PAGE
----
English Department Lecture Series
Temple University's English Department Recognizes the 150th Year Since the Emancipation Proclamation & the 150th Year Since Dr. King's March on Washington on February 25th from 4pm - 6pm. Join us in recognizing this historic year with a reading by renowned author, poet and playwright, Ishmael Reed! The reading and reception will be held at 1114 Polett Walk, Anderson Lecture Hall 17 on Temple University's main campus.
This presentation will analyze why it was possible for readers in the early eighteenth century to embrace rather swiftly the newly "invented" genre of the novel. In order to understand this seemingly sudden adoption of a narrative form, which like all genres relies on its own set of readerly techniques, it is necessary to ask how the literary audience was able to change its habits of textual decoding so quickly. The answer lies, at least in part, in the process of formal experimentation that marked the late seventeenth century. During the Restoration, readers were gradually and explicitly prepared for the types of writing to come. In extensive paratexts that framed and explicated innovative texts, authors created new readerly expectations for the act of reading. Paratexts accompanying prose fictions by writers such as Aphra Behn, William Congreve, and John Dunton frequently oscillate between questions of form and issues of reception. Growing from these at times elaborate deliberations in Restoration paratexts, prose fiction as a genre – understood predominantly as a strategy of reading – communicated to readers new receptive skills that, some fifty years later, would allow for the consolidation of the novel.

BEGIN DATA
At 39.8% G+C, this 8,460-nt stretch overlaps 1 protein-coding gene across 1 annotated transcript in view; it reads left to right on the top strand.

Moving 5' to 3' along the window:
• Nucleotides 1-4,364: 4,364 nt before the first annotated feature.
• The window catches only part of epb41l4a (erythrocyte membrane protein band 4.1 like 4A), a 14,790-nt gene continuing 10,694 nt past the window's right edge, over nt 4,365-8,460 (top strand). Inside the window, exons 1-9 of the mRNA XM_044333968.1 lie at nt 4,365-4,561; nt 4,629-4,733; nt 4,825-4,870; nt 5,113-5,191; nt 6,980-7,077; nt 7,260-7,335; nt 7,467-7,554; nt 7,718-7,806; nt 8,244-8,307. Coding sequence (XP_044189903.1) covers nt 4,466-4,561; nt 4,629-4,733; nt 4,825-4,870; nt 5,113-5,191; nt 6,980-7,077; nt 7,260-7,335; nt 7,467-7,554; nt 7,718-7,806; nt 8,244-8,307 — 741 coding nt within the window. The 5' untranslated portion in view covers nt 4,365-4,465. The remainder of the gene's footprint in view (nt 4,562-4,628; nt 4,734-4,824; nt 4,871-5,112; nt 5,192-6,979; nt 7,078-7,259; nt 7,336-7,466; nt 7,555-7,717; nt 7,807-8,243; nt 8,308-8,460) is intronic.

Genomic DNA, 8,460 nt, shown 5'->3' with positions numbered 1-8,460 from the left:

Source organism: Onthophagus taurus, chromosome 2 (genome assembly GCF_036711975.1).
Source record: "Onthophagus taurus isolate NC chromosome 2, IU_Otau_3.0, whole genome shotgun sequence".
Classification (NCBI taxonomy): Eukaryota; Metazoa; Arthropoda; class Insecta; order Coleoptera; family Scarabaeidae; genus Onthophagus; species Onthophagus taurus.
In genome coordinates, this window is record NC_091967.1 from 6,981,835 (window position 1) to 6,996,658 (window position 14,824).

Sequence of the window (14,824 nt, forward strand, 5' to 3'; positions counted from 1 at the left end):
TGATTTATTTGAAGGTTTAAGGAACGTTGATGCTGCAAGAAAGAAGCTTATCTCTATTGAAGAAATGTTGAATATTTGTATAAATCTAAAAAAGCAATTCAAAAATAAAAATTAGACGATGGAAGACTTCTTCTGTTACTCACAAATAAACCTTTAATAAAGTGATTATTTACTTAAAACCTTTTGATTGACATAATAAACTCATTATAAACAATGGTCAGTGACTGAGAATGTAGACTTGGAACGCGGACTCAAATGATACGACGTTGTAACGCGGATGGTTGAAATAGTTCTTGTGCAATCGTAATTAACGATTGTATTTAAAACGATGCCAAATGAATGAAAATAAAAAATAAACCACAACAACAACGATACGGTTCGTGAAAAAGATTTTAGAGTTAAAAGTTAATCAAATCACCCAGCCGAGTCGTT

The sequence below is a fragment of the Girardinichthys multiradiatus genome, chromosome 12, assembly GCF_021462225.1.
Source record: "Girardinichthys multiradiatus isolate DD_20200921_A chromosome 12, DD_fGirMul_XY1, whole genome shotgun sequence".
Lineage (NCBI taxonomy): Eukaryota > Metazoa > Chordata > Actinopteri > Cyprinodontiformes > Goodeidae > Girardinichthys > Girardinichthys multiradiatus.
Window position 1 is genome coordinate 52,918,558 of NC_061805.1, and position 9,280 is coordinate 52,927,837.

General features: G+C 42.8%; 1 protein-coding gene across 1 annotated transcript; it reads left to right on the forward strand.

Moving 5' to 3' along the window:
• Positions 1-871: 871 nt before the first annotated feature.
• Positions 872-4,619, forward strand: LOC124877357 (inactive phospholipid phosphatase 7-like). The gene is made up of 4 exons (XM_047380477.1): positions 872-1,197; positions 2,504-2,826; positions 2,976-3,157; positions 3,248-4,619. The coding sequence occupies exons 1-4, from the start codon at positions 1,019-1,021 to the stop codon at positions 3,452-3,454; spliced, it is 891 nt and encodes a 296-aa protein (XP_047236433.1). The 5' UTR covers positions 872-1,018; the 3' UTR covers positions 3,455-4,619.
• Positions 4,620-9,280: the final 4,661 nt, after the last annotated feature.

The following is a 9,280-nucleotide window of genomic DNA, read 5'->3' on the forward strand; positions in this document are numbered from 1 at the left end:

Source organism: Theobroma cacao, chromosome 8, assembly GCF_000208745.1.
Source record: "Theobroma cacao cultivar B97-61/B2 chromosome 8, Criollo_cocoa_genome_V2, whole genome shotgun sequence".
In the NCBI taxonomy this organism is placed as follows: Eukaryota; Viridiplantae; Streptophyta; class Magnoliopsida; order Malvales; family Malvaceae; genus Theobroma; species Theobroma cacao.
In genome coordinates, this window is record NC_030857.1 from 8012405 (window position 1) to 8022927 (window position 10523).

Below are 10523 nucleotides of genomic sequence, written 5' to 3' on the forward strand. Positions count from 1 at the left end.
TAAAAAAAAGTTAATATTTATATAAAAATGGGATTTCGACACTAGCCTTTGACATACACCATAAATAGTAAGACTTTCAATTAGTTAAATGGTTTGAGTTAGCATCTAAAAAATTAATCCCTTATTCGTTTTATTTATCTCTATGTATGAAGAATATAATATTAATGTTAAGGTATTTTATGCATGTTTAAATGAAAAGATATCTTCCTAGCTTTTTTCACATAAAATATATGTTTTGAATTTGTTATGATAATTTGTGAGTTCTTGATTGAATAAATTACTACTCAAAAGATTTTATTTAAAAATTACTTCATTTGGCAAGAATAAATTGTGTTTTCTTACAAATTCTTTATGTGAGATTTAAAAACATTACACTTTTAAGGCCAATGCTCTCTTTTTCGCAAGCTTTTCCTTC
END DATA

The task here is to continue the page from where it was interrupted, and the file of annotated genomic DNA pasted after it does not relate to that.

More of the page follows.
Gerd Bayer is a tenured faculty member in the English department at Erlangen University, Germany, where he also got his PhD in 2003. He previously taught at the University of Toronto, Case Western Reserve University, and the University of Wisconsin – Whitewater. He has published a monograph (in German) on John Fowles and nature, Greener, More Mysterious Processes of Mind": Natur als Dichtungsprinzip bei John Fowles (2004), and edited or co-edited four books on pop culture and holocaust studies. Having published essays on postmodern fiction, postcolonial literature, documentary film, pop culture, and early modern prose, he is currently working on a co-edited volume entitled Narrative Developments from Chaucer to Defoe (under contract with Routledge) and writing a book on Restoration prose fiction and genre making, funded through a five-semester research grant awarded by the DFG (Deutsche Forschungsgemeinschaft, the German NEH equivalent).
Jahan Ramazani, "Poetry Among Its Others"
Co-sponsored by the Temple-Penn Poetics Group